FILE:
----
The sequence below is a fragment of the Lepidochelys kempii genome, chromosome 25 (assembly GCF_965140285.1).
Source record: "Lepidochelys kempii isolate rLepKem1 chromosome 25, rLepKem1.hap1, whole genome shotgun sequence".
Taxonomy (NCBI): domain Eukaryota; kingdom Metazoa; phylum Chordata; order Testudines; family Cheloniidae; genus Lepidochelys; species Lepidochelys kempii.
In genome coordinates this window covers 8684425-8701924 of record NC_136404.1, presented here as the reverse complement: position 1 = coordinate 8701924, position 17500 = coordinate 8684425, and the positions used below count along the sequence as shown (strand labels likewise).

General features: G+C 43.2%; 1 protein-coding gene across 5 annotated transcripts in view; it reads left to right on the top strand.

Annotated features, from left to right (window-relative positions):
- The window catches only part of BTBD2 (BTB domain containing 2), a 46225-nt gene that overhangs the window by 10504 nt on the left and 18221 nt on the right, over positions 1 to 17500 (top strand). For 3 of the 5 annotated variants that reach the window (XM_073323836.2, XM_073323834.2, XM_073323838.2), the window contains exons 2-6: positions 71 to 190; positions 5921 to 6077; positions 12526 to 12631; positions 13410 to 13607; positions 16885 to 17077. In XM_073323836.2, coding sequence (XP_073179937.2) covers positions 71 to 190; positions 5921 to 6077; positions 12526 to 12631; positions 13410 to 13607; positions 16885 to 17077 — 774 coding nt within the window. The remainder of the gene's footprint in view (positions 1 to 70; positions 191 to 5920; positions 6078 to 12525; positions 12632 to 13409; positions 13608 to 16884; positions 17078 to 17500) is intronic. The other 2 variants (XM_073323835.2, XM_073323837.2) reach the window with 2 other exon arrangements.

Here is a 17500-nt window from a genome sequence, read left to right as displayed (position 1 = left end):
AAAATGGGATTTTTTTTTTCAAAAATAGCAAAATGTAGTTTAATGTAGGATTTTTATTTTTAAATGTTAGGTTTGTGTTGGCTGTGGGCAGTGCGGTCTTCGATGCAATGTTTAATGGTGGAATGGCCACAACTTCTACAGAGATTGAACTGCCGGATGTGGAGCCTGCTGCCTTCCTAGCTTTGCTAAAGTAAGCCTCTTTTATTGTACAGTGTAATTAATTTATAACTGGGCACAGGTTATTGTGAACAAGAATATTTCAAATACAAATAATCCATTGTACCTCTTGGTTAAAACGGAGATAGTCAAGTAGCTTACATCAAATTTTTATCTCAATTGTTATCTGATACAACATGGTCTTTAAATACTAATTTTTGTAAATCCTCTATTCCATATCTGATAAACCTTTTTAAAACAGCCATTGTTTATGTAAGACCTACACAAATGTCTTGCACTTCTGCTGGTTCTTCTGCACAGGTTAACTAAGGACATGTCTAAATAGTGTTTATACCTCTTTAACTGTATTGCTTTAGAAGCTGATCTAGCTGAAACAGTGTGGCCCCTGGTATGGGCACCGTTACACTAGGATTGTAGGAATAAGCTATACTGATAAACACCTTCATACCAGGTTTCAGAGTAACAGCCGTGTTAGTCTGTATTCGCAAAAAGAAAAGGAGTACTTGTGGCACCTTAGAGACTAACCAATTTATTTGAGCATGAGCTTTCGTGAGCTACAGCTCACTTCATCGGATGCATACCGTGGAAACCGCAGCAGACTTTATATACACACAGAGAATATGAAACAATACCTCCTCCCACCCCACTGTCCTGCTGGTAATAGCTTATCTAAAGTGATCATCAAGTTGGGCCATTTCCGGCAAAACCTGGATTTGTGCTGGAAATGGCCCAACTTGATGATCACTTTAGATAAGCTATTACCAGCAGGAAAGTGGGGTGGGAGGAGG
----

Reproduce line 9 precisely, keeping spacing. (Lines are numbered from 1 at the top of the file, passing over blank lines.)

AAAATGGGATTTTTTTTTTCAAAAATAGCAAAATGTAGTTTAATGTAGGATTTTTATTTTTAAATGTTAGGTTTGTGTTGGCTGTGGGCAGTGCGGTCTTCGATGCAATGTTTAATGGTGGAATGGCCACAACTTCTACAGAGATTGAACTGCCGGATGTGGAGCCTGCTGCCTTCCTAGCTTTGCTAAAGTAAGCCTCTTTTATTGTACAGTGTAATTAATTTATAACTGGGCACAGGTTATTGTGAACAAGAATATTTCAAATACAAATAATCCATTGTACCTCTTGGTTAAAACGGAGATAGTCAAGTAGCTTACATCAAATTTTTATCTCAATTGTTATCTGATACAACATGGTCTTTAAATACTAATTTTTGTAAATCCTCTATTCCATATCTGATAAACCTTTTTAAAACAGCCATTGTTTATGTAAGACCTACACAAATGTCTTGCACTTCTGCTGGTTCTTCTGCACAGGTTAACTAAGGACATGTCTAAATAGTGTTTATACCTCTTTAACTGTATTGCTTTAGAAGCTGATCTAGCTGAAACAGTGTGGCCCCTGGTATGGGCACCGTTACACTAGGATTGTAGGAATAAGCTATACTGATAAACACCTTCATACCAGGTTTCAGAGTAACAGCCGTGTTAGTCTGTATTCGCAAAAAGAAAAGGAGTACTTGTGGCACCTTAGAGACTAACCAATTTATTTGAGCATGAGCTTTCGTGAGCTACAGCTCACTTCATCGGATGCATACCGTGGAAACCGCAGCAGACTTTATATACACACAGAGAATATGAAACAATACCTCCTCCCACCCCACTGTCCTGCTGGTAATAGCTTATCTAAAGTGATCATCAAGTTGGGCCATTTCCGGCAAAACCTGGATTTGTGCTGGAAATGGCCCAACTTGATGATCACTTTAGATAAGCTATTACCAGCAGGAAAGTGGGGTGGGAGGAGG